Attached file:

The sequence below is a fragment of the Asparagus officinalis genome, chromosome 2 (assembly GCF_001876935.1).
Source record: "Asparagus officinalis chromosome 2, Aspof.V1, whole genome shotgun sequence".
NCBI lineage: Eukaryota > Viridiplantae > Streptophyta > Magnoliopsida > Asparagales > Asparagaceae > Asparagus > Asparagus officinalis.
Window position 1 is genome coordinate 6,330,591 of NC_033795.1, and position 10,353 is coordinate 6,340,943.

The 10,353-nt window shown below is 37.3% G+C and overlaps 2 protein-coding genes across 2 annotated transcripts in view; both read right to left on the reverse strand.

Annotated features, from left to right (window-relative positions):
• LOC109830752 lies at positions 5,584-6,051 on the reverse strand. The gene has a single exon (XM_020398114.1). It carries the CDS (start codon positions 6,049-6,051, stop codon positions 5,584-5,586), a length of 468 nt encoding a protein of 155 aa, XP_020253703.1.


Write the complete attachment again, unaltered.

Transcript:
The sequence below is a fragment of the Asparagus officinalis genome, chromosome 2 (assembly GCF_001876935.1).
Source record: "Asparagus officinalis chromosome 2, Aspof.V1, whole genome shotgun sequence".
NCBI lineage: Eukaryota > Viridiplantae > Streptophyta > Magnoliopsida > Asparagales > Asparagaceae > Asparagus > Asparagus officinalis.
Window position 1 is genome coordinate 6,330,591 of NC_033795.1, and position 10,353 is coordinate 6,340,943.

The 10,353-nt window shown below is 37.3% G+C and overlaps 2 protein-coding genes across 2 annotated transcripts in view; both read right to left on the reverse strand.

Annotated features, from left to right (window-relative positions):
• LOC109830752 lies at positions 5,584-6,051 on the reverse strand. The gene has a single exon (XM_020398114.1). It carries the CDS (start codon positions 6,049-6,051, stop codon positions 5,584-5,586), a length of 468 nt encoding a protein of 155 aa, XP_020253703.1.